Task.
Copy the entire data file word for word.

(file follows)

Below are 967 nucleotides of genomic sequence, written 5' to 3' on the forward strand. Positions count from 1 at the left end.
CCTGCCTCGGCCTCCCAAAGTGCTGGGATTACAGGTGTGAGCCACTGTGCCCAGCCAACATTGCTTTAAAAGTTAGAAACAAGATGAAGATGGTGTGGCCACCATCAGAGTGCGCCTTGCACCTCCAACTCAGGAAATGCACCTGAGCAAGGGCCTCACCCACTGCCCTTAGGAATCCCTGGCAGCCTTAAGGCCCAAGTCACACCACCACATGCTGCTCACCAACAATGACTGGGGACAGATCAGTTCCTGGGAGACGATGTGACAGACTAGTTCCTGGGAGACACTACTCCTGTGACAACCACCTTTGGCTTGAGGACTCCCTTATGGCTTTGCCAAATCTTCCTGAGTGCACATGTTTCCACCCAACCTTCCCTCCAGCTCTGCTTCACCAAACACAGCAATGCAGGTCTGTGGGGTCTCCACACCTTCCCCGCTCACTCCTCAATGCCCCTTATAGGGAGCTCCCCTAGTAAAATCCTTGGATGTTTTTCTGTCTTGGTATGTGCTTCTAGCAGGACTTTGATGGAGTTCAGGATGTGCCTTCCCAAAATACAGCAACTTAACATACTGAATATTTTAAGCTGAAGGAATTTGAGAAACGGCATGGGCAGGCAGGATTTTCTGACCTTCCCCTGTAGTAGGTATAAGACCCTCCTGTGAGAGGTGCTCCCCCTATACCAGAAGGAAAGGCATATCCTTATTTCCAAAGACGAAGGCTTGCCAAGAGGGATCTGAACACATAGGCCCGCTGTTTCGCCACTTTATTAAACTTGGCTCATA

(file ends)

Below are 967 nucleotides of genomic sequence, written 5' to 3' on the forward strand. Positions count from 1 at the left end.
CCTGCCTCGGCCTCCCAAAGTGCTGGGATTACAGGTGTGAGCCACTGTGCCCAGCCAACATTGCTTTAAAAGTTAGAAACAAGATGAAGATGGTGTGGCCACCATCAGAGTGCGCCTTGCACCTCCAACTCAGGAAATGCACCTGAGCAAGGGCCTCACCCACTGCCCTTAGGAATCCCTGGCAGCCTTAAGGCCCAAGTCACACCACCACATGCTGCTCACCAACAATGACTGGGGACAGATCAGTTCCTGGGAGACGATGTGACAGACTAGTTCCTGGGAGACACTACTCCTGTGACAACCACCTTTGGCTTGAGGACTCCCTTATGGCTTTGCCAAATCTTCCTGAGTGCACATGTTTCCACCCAACCTTCCCTCCAGCTCTGCTTCACCAAACACAGCAATGCAGGTCTGTGGGGTCTCCACACCTTCCCCGCTCACTCCTCAATGCCCCTTATAGGGAGCTCCCCTAGTAAAATCCTTGGATGTTTTTCTGTCTTGGTATGTGCTTCTAGCAGGACTTTGATGGAGTTCAGGATGTGCCTTCCCAAAATACAGCAACTTAACATACTGAATATTTTAAGCTGAAGGAATTTGAGAAACGGCATGGGCAGGCAGGATTTTCTGACCTTCCCCTGTAGTAGGTATAAGACCCTCCTGTGAGAGGTGCTCCCCCTATACCAGAAGGAAAGGCATATCCTTATTTCCAAAGACGAAGGCTTGCCAAGAGGGATCTGAACACATAGGCCCGCTGTTTCGCCACTTTATTAAACTTGGCTCATA